• random writes or appends to files require rewriting the entire file
  • network latency is an issue
  • no renames of files or directories
  • no coordination between multiple clients mounting the same bucket
  • no hard links

S3 interface layers: many approaches, few solutions for Islandora.

The core idea on how to make our EC2 / S3 based Islandora instance work involved finding an appropriate interface layer to allow Fedora’s datastreamStore file to sit on S3, with Fedora accessing the datastreamStore via a symlink in the server install directory.

s3fs-fuse was the first interface we tried, being the most common and well developed interface layer for the task.  Unfortunately, though setting up s3fs to convince Ubuntu that our s3 bucket was “just another directory” was easy as pie, Fedora did not play nicely with the setup.  A number of errors and failures when trying to rebuild the datastreamStore led to a disappointing call from DiscoveryGarden (who we contracted to complete the Islandora install) saying using s3fs was a non-starter and recommending we abandon the s3 idea and resign ourselves to a much more modest repository and local block device storage.

yas3fs was the second-tier candidate, mostly because Brad Spry at UNC-Charlotte reported a working install of Islandora using this technique in a substantially more complicated setup that we were imagining for Midd.  Though Brad later told me the project was abandoned in favor of a different hosting/storage setup due to speed & performance issues, we abandoned our own work with yas3fs quickly due to an almost complete lack of documentation.  Frankly, after more than a full workday of grinding, I could not figure out how to pass credentials to s3 using yas3fs, and thus never successfully mounted the bucket as a directory on the server running Fedora. Not great signs when choosing an enterprise solution.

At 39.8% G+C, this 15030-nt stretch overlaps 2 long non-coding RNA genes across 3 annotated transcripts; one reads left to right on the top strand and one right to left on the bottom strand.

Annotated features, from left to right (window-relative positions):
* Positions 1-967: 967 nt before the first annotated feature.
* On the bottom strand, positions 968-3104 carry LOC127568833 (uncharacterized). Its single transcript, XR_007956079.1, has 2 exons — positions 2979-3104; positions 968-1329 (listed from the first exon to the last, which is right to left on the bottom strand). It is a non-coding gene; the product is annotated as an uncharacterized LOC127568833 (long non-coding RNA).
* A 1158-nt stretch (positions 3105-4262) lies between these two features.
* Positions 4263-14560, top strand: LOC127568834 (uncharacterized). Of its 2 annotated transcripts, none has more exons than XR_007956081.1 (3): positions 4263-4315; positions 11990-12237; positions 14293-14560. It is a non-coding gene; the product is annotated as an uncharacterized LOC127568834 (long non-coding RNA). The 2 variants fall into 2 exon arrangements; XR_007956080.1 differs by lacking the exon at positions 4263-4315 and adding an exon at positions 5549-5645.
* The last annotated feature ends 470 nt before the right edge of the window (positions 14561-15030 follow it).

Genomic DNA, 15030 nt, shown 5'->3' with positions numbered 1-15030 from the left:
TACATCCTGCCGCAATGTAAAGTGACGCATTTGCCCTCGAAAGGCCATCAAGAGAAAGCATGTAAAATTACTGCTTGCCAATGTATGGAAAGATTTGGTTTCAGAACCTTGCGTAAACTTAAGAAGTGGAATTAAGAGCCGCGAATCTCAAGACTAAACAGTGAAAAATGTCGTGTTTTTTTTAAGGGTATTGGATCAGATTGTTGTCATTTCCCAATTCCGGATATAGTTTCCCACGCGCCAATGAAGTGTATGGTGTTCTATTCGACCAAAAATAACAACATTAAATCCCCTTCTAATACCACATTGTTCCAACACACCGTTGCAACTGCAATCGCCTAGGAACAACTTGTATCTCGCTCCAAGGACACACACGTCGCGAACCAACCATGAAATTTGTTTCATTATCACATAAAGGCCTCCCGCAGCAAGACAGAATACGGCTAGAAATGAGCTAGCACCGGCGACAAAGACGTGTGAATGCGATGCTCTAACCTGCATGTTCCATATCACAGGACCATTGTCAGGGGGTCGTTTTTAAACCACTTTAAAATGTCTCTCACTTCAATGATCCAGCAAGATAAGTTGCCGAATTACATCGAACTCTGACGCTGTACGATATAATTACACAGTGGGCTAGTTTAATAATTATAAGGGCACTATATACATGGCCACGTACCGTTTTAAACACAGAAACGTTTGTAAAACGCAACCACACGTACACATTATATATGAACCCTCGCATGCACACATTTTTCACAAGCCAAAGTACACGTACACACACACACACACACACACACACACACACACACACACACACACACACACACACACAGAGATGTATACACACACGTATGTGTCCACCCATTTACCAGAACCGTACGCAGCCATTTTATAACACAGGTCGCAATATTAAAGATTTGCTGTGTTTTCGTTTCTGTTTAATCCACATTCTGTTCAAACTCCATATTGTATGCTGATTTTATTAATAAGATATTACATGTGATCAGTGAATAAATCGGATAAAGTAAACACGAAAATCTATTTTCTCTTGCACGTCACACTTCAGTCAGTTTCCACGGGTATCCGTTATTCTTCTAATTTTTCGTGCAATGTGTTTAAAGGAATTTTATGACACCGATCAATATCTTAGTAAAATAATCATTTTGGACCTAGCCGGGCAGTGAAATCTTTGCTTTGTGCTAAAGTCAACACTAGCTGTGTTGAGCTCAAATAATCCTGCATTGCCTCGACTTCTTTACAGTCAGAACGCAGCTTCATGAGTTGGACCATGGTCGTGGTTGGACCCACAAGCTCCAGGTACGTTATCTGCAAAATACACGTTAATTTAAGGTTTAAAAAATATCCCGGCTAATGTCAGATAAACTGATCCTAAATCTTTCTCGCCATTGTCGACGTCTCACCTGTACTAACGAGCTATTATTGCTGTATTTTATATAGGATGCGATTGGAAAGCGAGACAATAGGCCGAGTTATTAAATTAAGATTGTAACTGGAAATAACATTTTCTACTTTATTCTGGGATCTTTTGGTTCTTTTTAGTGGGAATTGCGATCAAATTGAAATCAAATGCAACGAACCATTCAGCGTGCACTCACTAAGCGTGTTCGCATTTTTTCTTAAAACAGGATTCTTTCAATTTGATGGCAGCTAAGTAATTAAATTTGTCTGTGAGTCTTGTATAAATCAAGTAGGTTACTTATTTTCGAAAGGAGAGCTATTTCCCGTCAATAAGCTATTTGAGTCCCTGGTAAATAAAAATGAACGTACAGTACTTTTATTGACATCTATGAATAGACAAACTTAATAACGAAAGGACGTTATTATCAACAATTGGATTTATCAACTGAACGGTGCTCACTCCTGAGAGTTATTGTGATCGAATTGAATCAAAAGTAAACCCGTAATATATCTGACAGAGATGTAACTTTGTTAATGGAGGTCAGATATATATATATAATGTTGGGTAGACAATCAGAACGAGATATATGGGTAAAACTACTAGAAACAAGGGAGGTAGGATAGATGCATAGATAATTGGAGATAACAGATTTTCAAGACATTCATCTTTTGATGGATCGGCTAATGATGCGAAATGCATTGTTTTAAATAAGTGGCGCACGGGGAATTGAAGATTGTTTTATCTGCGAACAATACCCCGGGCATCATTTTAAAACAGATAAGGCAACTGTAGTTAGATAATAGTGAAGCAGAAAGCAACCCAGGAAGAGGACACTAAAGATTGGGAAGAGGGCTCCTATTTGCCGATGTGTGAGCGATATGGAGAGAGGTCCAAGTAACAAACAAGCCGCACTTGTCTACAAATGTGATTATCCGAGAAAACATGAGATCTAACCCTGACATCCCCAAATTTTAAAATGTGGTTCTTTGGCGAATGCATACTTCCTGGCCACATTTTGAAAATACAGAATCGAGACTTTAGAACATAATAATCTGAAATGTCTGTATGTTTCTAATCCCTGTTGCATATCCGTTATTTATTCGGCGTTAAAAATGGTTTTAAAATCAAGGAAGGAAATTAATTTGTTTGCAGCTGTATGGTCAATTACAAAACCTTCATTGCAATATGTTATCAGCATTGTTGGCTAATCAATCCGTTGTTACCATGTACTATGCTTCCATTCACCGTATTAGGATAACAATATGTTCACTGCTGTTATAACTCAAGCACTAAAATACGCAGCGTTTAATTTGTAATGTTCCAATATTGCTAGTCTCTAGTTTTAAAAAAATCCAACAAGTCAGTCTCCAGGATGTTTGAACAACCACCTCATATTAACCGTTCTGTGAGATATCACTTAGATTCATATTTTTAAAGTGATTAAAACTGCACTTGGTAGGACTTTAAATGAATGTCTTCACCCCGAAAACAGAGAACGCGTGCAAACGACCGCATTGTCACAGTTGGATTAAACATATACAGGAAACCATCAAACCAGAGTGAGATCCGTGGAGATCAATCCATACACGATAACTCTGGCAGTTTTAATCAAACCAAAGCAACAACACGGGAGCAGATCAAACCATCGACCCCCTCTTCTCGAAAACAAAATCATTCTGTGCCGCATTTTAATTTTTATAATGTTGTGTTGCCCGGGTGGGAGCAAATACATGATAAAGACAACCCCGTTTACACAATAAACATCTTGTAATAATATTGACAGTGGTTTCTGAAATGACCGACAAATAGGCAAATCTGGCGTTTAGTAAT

Then s3ql along, and seems to be working well.  Though it follows a similar interface paradigm as s3fs and yas3fs, s3ql gains the edge with a bit more POSIX compliance and decent speeds for disk operations that do not require actually reading/writing to stored files.

The road ahead: testing and QA

So, Middlebury now has an Islandora/Fedora3 repository up and running on EC2, with its datastreamStore living more-or-less comfortably in an s3 bucket.  If the setup continues to perform well enough to be usable in the interim before Islandora Claw/Fedora4 (hopefully) make cloud-based repositories a bit more robust, we will have shaved many thousands of dollars off of our potential storage budget and successfully built a repository meeting our needs while ringing up significantly cheaper than our (now officially obsolete) local CONTENTdm install.

There’s still a lot to do:

  • Monitoring the number of GET/PUT transactions between s3 and EC2.  Amazon charges for transactions, and any pseudo-block interface for s3 seems likely to increase the overall number of transactions for object upload and downloads, along with incidental transaction costs for most uses that touch Fedora’s datastramStore.  How many? We are not sure yet.
  • Get a static IP and choose a domain name.
  • Figure out how to support batch application of pending updates, and how to schedule OS & security updates.
  • Reviewing security.
  • Skinning, branding, and other setup tweaks.
  • Migrating objects and metadata from CONTENTdm and elsewhere.